The new book is structured around apartheid profiteers, war profiteers, state capture profiteers, welfare profiteers, failing auditors, conspiring consultants and bad lawyers.
Iran has showcased these new weapons, with deadly result, in Yemen and Lebanon.
Iran has a growing role in the Ukraine war, helping Russia augment its dwindling weapons supplies. That may help Russia, but it also serves Iran’s national interests.
There’s an unexpected beneficiary of Russia’s war on Ukraine.
Ukraine is losing this war at the moment. The west needs to massively step up its military aid to the country.
Captured military equipment in Ukraine has revealed the extent to which western tech is used in Russian weapons systems.
The perception in France of a reversal of strategy is in fact a coherent move for Australia, in line with 200 years of Australian diplomatic tradition – for better or worse.
Air New Zealand and the Ministry of Foreign Affairs and Trade have both potentially breached international human rights agreements. The government must demand answers.
The U.S. illustrates this week that changing a nation’s leader without rethinking the system he or she is upholding is no longer acceptable for citizens. We need an improved form of democracy.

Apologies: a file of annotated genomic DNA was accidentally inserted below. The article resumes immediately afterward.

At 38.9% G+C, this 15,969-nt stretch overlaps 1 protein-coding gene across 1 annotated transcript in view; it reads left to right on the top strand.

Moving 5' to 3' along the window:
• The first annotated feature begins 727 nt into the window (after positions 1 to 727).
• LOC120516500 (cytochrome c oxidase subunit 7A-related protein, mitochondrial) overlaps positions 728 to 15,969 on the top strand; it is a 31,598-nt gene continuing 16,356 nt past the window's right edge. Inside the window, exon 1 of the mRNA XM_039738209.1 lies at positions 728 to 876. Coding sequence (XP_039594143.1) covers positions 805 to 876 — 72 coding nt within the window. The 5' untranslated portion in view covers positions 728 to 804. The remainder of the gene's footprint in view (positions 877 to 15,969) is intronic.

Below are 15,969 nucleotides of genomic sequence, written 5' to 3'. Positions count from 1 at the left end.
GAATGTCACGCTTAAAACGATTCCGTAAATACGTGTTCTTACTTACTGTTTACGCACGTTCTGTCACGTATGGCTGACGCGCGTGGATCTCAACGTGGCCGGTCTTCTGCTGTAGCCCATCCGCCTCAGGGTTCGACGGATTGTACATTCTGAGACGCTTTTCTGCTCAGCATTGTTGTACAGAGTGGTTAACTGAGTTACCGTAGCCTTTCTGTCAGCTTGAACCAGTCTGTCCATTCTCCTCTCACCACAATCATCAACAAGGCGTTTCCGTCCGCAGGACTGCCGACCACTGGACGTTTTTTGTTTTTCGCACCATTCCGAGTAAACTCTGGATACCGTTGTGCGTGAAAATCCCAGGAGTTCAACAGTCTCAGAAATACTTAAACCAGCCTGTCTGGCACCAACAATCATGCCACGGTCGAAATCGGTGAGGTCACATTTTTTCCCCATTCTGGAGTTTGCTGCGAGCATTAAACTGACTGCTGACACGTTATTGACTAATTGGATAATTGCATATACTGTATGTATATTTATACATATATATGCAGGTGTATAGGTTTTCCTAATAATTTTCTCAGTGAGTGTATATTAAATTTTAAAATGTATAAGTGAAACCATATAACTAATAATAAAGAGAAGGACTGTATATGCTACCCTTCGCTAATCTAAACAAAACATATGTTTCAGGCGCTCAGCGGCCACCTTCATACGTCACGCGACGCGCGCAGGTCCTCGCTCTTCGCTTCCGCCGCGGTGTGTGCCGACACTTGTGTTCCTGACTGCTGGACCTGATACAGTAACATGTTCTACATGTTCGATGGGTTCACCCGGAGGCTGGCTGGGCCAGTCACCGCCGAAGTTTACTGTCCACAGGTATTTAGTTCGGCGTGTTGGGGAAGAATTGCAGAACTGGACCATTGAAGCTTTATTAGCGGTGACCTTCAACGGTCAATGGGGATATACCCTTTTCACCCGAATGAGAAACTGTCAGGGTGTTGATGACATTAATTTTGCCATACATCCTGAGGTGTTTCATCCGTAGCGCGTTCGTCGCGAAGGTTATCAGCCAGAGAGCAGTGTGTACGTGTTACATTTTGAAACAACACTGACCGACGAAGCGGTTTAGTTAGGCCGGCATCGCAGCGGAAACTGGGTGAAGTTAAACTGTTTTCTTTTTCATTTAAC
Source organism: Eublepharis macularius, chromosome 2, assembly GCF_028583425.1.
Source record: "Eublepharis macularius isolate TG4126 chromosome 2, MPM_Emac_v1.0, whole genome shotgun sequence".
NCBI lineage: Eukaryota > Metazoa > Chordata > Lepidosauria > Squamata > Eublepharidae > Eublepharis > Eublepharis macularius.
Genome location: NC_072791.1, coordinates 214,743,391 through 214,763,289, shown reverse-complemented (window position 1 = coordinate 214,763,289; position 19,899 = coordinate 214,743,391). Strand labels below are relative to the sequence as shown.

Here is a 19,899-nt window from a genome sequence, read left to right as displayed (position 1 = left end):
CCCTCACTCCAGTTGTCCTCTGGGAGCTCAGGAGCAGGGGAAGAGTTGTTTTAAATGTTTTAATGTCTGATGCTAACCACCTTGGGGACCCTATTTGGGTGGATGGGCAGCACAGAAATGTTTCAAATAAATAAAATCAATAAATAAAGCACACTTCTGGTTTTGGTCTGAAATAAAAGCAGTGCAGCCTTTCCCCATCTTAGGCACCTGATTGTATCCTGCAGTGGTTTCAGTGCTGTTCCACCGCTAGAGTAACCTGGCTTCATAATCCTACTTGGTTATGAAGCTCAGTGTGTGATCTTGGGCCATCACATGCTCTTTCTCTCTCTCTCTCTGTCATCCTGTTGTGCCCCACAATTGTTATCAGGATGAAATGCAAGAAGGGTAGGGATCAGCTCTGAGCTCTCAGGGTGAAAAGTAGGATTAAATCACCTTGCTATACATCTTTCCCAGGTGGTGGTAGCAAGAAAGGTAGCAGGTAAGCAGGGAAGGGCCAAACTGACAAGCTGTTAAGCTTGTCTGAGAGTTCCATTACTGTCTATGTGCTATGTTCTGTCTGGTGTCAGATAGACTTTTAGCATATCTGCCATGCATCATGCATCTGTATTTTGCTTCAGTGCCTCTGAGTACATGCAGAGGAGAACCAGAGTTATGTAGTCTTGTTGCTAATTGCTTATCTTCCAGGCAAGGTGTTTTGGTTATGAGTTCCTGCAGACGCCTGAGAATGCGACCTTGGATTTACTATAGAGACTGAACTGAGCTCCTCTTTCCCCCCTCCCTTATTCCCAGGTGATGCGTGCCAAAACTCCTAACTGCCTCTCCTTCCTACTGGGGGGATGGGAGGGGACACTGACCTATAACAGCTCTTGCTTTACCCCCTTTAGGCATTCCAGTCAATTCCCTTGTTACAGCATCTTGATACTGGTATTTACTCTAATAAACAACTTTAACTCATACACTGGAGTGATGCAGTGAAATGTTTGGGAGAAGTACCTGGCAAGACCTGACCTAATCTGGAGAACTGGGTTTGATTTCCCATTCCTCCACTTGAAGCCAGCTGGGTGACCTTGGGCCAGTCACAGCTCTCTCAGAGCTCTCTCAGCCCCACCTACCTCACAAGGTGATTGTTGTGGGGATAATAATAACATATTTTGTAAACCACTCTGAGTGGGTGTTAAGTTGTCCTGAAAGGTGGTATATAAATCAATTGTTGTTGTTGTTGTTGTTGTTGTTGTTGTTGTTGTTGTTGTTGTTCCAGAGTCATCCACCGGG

With dozens of international players meddling in Libya, nobody wants to see their side weakened.
At the Sochi summit, African states embraced Russia’s newly established relations.
The UK Court of Appeal ruled that the British government did not properly assess whether Saudi Arabia had violated international law. What this means for the arms trade.
Russia’s goal is to become one of Africa’s strategic partners through trade and armed support.
At worst, more lethal aid could escalate the conflict further. At best, it will continue to keep alive a conflict that has already claimed more than 10,000 lives.
When it comes to preventing air strikes on civilians, the law of the arms trade is clear. Why is it so hard for countries to observe it?
Saudi Arabia gets far more out of being close with the UK than vice versa.
There’s a disturbing disconnect between the polite etiquette of arms fairs and the hell that their products create.
The connection between oil and arms trade is not a conspiracy theory.
When confronted with the consequences of arms sales, democratic governments fall back on a number of flawed arguments.
The UK has never ironed out the ethics of its role in the arms trade. Will the debate ever be resolved?